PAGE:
Sunday, December 6, 2009

Intro Programming Book - now for C#

An year ago we introduced our book - "Intro programming in Java". The project was very successful and helped many students to many their first step into the world of programming. Now I am happy to announce that its version in C# has started. All examples will be created with the latest Microsoft products - Visual Studio 2010 and .net 4.0 The book will again introduce some of the basic aspects of the programming that every young programmer need to know. The project will be with open license again and available for download directly from the repository located in http://code.google.com/p/introcsharpbook/. I hope you'll like it.

Saturday, September 5, 2009

Visual Studio 2010 with multi-monitor support

I have recently got familiar with the news that Visual Studio 2010 will now support multi - monitor support. In the new version of the .NET IDE we will be able the utilize the room on all screens. VS 2010 offers us ability to position any toolbox or window outside the main container giving us flexible workspace. I am sure that I am going to this most of the development time. Below is an example of how we can get advantage of this ability.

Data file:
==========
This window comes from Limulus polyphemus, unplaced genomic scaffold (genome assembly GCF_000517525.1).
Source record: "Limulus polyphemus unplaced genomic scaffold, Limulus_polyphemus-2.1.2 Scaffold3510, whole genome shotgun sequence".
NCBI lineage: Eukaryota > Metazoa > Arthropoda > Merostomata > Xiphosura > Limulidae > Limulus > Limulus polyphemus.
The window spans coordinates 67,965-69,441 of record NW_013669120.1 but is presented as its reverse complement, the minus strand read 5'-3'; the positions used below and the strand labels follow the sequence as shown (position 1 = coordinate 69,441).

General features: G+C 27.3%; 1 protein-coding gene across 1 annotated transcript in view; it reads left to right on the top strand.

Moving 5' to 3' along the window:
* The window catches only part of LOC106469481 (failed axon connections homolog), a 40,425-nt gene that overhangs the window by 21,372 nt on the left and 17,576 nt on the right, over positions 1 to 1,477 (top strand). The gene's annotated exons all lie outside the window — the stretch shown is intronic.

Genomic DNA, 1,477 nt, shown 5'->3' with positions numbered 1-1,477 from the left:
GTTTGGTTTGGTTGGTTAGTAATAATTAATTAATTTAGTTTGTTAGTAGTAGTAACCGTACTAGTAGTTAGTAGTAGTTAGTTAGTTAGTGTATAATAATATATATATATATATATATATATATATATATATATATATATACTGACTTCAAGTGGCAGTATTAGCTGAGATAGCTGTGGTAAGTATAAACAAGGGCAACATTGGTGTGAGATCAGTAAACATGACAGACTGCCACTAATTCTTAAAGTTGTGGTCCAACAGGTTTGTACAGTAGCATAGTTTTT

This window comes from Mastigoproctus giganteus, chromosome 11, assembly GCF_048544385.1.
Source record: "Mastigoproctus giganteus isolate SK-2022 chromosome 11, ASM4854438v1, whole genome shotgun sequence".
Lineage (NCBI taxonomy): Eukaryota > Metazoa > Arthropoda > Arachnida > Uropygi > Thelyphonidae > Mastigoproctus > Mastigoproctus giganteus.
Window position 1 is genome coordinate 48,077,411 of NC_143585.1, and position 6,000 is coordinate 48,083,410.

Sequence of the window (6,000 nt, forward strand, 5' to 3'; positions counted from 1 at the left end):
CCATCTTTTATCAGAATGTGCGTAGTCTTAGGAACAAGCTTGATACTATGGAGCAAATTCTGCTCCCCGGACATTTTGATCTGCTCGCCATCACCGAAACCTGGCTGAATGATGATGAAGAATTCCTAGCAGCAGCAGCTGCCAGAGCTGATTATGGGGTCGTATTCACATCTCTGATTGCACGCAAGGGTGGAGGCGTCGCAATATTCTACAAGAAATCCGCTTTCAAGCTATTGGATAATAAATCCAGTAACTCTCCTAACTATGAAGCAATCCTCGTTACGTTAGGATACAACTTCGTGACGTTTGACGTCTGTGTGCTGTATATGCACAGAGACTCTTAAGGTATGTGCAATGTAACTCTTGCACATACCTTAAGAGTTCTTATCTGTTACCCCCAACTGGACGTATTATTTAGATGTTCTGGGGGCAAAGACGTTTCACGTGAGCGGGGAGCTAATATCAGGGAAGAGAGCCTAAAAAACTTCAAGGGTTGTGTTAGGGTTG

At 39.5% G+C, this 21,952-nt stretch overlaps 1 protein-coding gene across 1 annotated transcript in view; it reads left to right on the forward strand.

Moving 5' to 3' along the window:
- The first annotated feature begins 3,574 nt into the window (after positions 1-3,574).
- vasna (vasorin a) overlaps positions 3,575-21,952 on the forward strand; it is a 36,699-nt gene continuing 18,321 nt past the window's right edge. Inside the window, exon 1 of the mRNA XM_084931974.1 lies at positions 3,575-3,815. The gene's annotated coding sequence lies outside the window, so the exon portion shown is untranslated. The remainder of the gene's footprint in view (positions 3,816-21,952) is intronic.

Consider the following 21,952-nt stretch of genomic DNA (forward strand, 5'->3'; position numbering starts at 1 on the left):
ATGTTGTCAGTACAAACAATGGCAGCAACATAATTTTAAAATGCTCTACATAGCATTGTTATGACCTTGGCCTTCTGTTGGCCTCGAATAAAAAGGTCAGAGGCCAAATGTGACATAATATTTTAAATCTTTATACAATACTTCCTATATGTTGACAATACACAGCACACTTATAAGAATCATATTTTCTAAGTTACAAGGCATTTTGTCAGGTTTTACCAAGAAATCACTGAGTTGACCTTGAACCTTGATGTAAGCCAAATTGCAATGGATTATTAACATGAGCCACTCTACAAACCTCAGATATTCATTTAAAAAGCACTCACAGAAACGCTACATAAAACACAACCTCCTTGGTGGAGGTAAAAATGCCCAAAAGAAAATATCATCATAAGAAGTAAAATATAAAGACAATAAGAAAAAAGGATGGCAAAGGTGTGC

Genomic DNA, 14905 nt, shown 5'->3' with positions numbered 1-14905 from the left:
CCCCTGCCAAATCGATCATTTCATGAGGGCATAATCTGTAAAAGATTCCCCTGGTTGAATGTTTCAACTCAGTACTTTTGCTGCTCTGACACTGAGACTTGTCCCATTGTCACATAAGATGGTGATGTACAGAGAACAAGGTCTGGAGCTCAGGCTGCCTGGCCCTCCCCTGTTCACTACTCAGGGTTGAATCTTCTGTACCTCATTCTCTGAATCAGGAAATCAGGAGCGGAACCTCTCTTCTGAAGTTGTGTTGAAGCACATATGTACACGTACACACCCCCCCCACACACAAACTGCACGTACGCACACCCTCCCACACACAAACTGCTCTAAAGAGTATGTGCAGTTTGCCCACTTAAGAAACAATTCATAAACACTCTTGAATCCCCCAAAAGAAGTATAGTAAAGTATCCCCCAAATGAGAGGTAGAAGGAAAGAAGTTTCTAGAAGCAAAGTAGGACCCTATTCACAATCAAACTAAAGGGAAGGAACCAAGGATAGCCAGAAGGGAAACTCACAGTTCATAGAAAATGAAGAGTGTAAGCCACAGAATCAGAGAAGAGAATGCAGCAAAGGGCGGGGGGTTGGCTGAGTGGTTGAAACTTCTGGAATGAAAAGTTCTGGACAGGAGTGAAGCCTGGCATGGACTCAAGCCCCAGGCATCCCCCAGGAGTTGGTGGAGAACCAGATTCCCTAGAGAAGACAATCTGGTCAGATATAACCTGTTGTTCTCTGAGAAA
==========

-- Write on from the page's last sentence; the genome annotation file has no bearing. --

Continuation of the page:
Wednesday, September 2, 2009

The 'Microsoft.ACE.OLEDB.12.0' provider is not registered error

I have recently worked on system that used access 2007. As we know it uses oledb driver to connect. If we do not have access 2007 installed we need to install Data Connectivity Components provided by Microsoft. Well, everything went fine on the developer machine until we tried to deploy to the server. At first it started throwing exception "Microsoft.ACE.OLEDB.12.0' provider is not registered", which was normal - Data Connectivity Components were not installed. But despite we installed the driver it continue throw the same error. It turned out that the problem is located in the x64 architecture of the server. Microsoft.ACE.OLEDB.12.0 does not work in x64 environment. So, our solution was to target the application to x86 platform. This will force the application to run in 32bit environment. This can be accomplished using configuration manager section in Visual Studio.